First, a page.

|Andrés Castillo stands in front of the bullfighters' protest stand.|
|Hunger strikers. 'We don't want food. |
We're hungry for bulls.'
"My greatest dream is to fight in Bogotá," he says.
|Hunger strikes several days ago.|
"I dream about bulls; I live with bulls; for me, bulls are everything," he says.
|An empty corral: Destined for cars?|
But Castillo caught the bug, despite suffering a mild goring from a calf in his first fight in 2012. He blames that, the first of many such gorings, on the fact that he'd trained for only two days.
"I got back up and kept going," he remembers proudly.
|Andrés on Aug. 19 with his mother, Lorena. The night before, he had been hospitalized and given serum. 'He's in the hands of God,' Lorena said.|
Bullfighting is undeniably in decline, both because of pressure from animal welfare advocates and because the futbol. Colombia is the world's third most important country for bullfighting, after Spain and Mexico. Except for Bogotá, all of Colombia's major cities and many small towns have bullfights. There is also some bullfighting in Peru, Ecuador and Venezuela.
His profession's decline worries Castillo, but doesn't dissuade him.
"When I think about bullfighting, I think of victory, not defeat," he says. "I don't know whether I'll achieve it, but I'm going to give all I can. There's nothing else that I like."
Transforming the Bogotá's Plaza de Toros into a Plaza de Todos (Plaza for Everybody) was one of Petro's headline promises during his mayoral campaign. For the first year or so of his mayoralty the handsome moorish-style stadium was used for cultural events and concerts. However, for the last 12 months the building has sat vacant, except for tourist visits and toreros practicing in the morning. The mayor's planned remodeling could be the death knell for bullfighting in the arena if the building's stables are transformed into a parking area.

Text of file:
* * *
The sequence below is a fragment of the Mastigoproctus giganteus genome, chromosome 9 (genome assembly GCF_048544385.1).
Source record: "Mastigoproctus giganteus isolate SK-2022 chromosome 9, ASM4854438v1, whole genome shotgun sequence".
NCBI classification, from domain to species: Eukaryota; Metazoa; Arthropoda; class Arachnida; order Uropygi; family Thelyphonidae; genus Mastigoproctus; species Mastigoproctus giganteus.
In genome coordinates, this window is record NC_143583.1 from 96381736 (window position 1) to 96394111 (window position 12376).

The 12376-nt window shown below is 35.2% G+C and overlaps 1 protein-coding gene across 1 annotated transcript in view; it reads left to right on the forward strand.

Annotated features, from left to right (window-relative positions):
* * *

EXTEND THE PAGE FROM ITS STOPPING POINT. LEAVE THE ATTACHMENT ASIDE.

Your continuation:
Colombian bullfighters see the Santamaria Plaza as fundamental to their career prospects because it's where they have their best chance of being recognized and offered contracts to fight overseas.
|Protesting bullfighters display their craft.|
The bullfighters have filed lawsuits demanding the return of bullfighting. They are backed by laws declaring bullfighting part of the city's patrimony. According to El Tiempo a court is likely to rule in the bullfighters' favor. But they can expect Petro to oppose bullfighting's return with every resource he has. After all, stopping the fiesta brava is about the only transformation the ex-revolutionary has accomplished. More than two years into his term the city is as polluted and congested as ever, and trash still piles up on streetcorners.
|Slaughtered pigs and cows for sale in Paloquemao Market. |
Does anybody care how these animals lived and died?
In his eight days of fasting, Castillo's weight has lost ten of his 64 kilos. But he says he has no doubts about continuing on until the plaza is reopened for bullfighting.
"I've risked my life with bulls," he says. "So, why not here, to defend 83 years of tradition."
By Mike Ceaser, of Bogotá Bike Tours